Posted by Jeff Berk; BOLT International
I’m in a foul mood tonight. Just pissy. This lil’ feller with eight hairy legs sums up what I look like right now. I’d tell you why, but the BOLT Pharma Blog isn’t supposed to be TAHT kind of blog. You want touchy-feely? Watch reruns of Oprah. Truth be told, I never had the afternoon off, so I never actually saw a single one of her shows. All I know is that she was a great role model for a lot of people. Boy, that lady could convince a cretin that he was qualified to run the country. Sucks for the rest of us, but I’ve got to admit, that was SOME bit of positive visualization. Oh, and she stuck her foot in her mouth once about the beef industry. What was THAT all about?. Or that other guy, Phil (Mr Phil? Dr Phil? Mr Rogers???). No, we’re JUST not a “touchy-feely” kind of blog here. So to get back on the approach… I really don’t have a nice word to say about anything today. As fortune would have it though, it was pretty easy to reach back a couple of months and pull out some snide comments on next-generation parathyroid hormones for osteoporosis. There’s a class of drugs that doesn’t warrant a nice word. So, hey, they’re PERFECT (for this blog, not for the treatment of postmenopausal train wrecks). And so let’s land this plane…
Oops. Wait. To clear the air, I would not change places with a single one of the patients who have contacted me through this blog. You win. My day wasn’t so bad after all. For the record.
BA-058 (Radius / Novartis)
- As with Prolia, BA-058 is another molecule for which we say, “differentiable from the competition, but so what?”. In this case the basis for developing this PTH fragment is lower rates of hypercalcemia than are seen with Forteo. Managed care doesn’t care a lick about this rare safety issue. And osteosarcoma hasn’t been a real world issue for Forteo either. Net, to be commercially Novartis has to generate fracture data for BA-058, and sell it at a price point closer to Prolia than Forteo.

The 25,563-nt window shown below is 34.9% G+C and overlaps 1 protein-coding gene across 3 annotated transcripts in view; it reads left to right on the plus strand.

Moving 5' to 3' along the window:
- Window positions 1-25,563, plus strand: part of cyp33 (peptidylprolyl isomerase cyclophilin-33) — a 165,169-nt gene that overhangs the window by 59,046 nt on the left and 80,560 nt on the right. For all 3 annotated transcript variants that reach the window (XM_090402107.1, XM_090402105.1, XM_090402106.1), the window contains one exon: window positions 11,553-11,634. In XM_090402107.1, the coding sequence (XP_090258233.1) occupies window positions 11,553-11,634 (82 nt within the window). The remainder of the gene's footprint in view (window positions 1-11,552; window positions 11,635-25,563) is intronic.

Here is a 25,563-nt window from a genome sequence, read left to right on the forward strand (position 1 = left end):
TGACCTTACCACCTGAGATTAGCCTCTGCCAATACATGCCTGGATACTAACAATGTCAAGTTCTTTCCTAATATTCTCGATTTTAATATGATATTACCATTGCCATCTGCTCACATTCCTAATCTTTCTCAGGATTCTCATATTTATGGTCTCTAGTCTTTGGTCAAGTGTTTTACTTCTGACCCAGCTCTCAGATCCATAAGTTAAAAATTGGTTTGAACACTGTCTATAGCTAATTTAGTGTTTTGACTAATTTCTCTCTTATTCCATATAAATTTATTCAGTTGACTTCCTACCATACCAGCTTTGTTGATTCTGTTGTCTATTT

“Novartis has a drug they hooked up with a PTH fragment that they got with a deal with Radius, a subcutaneous PTH that looks like teriparatide to me. Yeah, well Radius would put a different spin on that. I remain again skeptical about this. I think whether one is looking at other PTH analogs or is looking at a PTH RP derivative that continues to sort of perk along out there. I think the proof is going to be in the proverbial pudding. You commented that Radius would put a different spin on the PTH RP. Yeah, I am not sure again how much of it is in the public domain. I think some of it is because they have been shopping this around for a while now and they have a very smart advisory board and some really good people on there. I mean their scientific staff is outstanding. Can you make an argument that there is going to be an anabolic moiety that has a better efficacy/safety profile than Forteo? Yes, you can make that argument. Now show me the data. Show me that in a real world setting that your favorite molecule is giving you better fracture outcomes with better safety than Forteo. Even though Forteo has had this black box warning on it for the full time it has been out there has been no real safety signal Forteo. Hypercalcemia, which is the most recent concern, is not a big deal in clinical practice. It really isn’t. If you come out with your favorite molecule and say we give less hypercalcemia than Forteo. Who cares because Forteo isn’t the big problem anyway in terms of hypercalcemia. They certainly can’t go out there and say we give you less osteosarcoma because osteosarcoma hasn’t been a big issue with Forteo either. I think Forteo has been limited not by its safety concerns, but rather by its cost and to some extent by its route of administration. Yeah, I agree with the cost issue. Let me just cycle back to the Radius drug. So here Novartis has picked up co-development with them. Does that mean Novartis actually has to fund a head-to-head trial against Forteo? I don’t know the answer to that. The way forward from a regulatory perspective is obvious to me. No one is ever going to fund that head-to-head study. I guess they could do a short term head-to-head study looking at changes in bone density. There is certainly a precedent for doing that kind of comparison. In fact, there has been a lot of it over the past 20 years to which I think the world in large would again be uninterested. It might give Novartis a little bit of leverage against Forteo. But the real issue, if I were sitting in a managed care perspective, would be show me that your molecule works better in my patients in my managed care world. I don’t care about bone density and I don’t care about one in 500 patients who will have some sort of strange transient adverse reaction. I don’t care. What I care about is fracture and cost”.